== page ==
Believe those who are seeking the truth. Doubt those who find it. Andre Gide

Wednesday, October 5, 2011

Inflation expectations: a downward march

This graph is courtesy of my colleague, Kevin Kliesen.

If you squint your eyes near the end of the sample, you'll see that Operation Twist appeared, on impact, to move short and long inflation expectations in opposite directions. The effect did not last long, however. The march downward continues--for now, at least.

Update: October 7, 2011

At the request of one of my readers, I had my RA (Constanza Liborio) plot a measure of inflation forecast errors over the last five years.

The inflation rate data is based on headline CPI. We use quarterly inflation at annual rates, and then subtract off the rate of inflation expected in a quarter, 2 and 5 years prior. The results are plotted here:


  1. It seems that the error term on inflation expectations (expectation - actual) would be key data. For example, the expected annual inflation for the next two years (blue line) in August of 2009 was in the neighbourhood (proper English) of 0.5%. But the actual annual inflation rate on the CPI-U during that period was 2.46% (according to CPI data from the BLS). So that's a positive error of nearly 2%.

    I understand you are saying the expectations have come down, but I think my question is this: how has the error term behaved over the past 4 years or so? Are market participants making larger errors or smaller errors? I don't think it's easy to predict inflation right now, and therefore I wouldn't put much stock in inflation expectations.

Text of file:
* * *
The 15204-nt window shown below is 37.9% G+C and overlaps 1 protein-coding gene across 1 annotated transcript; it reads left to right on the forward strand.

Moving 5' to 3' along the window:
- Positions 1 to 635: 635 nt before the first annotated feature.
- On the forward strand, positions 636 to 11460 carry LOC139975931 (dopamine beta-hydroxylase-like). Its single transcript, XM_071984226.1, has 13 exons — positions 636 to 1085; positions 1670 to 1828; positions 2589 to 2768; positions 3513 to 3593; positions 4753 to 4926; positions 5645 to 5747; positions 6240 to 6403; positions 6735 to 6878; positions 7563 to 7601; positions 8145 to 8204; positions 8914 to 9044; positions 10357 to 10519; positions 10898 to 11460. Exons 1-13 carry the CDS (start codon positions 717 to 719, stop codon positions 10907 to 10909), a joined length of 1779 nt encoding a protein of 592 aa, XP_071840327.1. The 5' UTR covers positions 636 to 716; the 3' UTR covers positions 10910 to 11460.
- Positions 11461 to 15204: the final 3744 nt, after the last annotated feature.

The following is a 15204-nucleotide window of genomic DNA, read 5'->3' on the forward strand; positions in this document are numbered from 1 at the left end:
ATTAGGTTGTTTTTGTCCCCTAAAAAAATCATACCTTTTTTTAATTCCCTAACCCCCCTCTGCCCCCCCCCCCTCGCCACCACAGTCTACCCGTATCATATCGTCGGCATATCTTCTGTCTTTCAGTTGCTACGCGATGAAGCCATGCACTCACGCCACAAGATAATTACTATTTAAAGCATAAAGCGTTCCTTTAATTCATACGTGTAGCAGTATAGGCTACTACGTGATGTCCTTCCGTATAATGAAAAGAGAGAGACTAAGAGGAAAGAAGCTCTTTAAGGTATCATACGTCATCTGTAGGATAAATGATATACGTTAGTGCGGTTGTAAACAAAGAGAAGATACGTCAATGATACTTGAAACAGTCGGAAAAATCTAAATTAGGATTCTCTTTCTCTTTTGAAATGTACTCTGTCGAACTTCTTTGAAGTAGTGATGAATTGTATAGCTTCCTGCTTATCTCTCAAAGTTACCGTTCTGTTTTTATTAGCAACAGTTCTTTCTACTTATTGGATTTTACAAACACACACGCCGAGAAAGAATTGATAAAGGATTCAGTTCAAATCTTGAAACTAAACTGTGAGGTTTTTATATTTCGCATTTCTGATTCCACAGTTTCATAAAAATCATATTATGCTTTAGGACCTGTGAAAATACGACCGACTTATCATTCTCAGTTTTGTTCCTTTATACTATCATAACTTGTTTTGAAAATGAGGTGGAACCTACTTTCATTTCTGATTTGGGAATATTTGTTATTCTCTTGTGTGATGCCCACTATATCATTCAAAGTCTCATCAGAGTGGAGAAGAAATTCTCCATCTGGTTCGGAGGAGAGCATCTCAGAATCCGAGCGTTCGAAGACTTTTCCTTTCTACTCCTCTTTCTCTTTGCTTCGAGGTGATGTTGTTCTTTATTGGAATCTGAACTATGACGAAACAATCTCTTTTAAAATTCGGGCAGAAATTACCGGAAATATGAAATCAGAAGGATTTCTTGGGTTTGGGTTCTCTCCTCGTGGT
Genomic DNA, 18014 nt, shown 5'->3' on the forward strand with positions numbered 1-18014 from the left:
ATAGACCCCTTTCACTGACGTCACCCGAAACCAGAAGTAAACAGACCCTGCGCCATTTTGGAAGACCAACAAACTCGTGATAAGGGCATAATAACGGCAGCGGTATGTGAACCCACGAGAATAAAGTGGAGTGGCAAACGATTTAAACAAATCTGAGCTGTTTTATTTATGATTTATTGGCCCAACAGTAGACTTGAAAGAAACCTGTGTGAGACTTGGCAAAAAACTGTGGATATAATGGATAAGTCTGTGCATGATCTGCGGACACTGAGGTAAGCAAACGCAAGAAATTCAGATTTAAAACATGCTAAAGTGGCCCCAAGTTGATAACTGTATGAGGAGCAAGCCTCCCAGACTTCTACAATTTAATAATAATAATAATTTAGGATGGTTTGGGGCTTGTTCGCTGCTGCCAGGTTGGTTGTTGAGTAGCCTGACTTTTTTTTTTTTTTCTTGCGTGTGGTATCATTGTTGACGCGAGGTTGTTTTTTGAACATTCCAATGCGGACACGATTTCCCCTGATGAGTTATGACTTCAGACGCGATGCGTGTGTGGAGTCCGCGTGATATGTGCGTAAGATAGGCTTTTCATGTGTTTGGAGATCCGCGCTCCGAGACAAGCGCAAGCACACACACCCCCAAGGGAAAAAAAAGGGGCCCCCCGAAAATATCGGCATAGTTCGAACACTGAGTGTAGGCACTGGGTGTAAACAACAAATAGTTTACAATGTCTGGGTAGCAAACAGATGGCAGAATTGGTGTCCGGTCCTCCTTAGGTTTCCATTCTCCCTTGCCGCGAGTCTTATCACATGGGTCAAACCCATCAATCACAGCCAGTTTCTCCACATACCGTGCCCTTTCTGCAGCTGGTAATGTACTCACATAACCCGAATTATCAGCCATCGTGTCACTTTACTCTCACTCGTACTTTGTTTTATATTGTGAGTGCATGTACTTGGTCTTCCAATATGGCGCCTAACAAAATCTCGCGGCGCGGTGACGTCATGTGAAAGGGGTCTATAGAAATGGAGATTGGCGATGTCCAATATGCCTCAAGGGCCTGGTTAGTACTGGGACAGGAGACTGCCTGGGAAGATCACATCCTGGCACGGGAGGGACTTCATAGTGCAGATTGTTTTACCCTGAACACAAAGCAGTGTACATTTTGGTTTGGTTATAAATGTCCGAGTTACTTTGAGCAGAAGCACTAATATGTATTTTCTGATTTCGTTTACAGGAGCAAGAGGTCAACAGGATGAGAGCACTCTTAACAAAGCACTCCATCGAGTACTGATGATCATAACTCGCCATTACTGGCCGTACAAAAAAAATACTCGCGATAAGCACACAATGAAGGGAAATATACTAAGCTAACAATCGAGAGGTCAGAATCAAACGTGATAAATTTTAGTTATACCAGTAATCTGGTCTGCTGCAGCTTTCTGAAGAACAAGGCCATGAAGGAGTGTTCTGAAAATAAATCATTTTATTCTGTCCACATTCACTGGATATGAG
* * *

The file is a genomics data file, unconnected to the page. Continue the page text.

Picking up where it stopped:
2. Prof J: good question; let me look into it.

  3. David,
    Stephen Williamson thinks Operation Twist is irrelevant and neither had, nor will have, an effect on output, absolute prices, or relative prices.

    What do you think?

  4. "how has the error term behaved over the past 4 years or so?"

    there are some speeches by foreign central banks on this very topic.

  5. @JP Koning: I am inclined to side with Steve's view on this matter. It is difficult for me to see how altering the maturity structure of the Fed's bond portfolio (in the magnitude proposed) will have any significant impact on anything we should care about. I think that such portfolio rearrangements could have an impact in principle (say, on the basis of some "preferred habitat" theory), but I have a hard time believing that the quantitative effect can be large. I dunno. What do you think?

  6. @Anonymous: it would have been useful to provide links to those speeches.

  7. I am agnostic about any effects on output.

    But 2 year bond prices fell and 10 year + bond prices exploded upwards within the first 180 seconds of the announcement. So Twist must have had some influence on relative prices in bond markets. Without Twist, the yield curve would be steeper.

  8. JP, I'm willing to entertain the notion that the policy announcement had some effect on the yield curve. I wonder, however, how much it really "matters" in the present environment. There are dark forces operating out there that cannot, in my view, be remedied by twist operations.

  9. JP Koning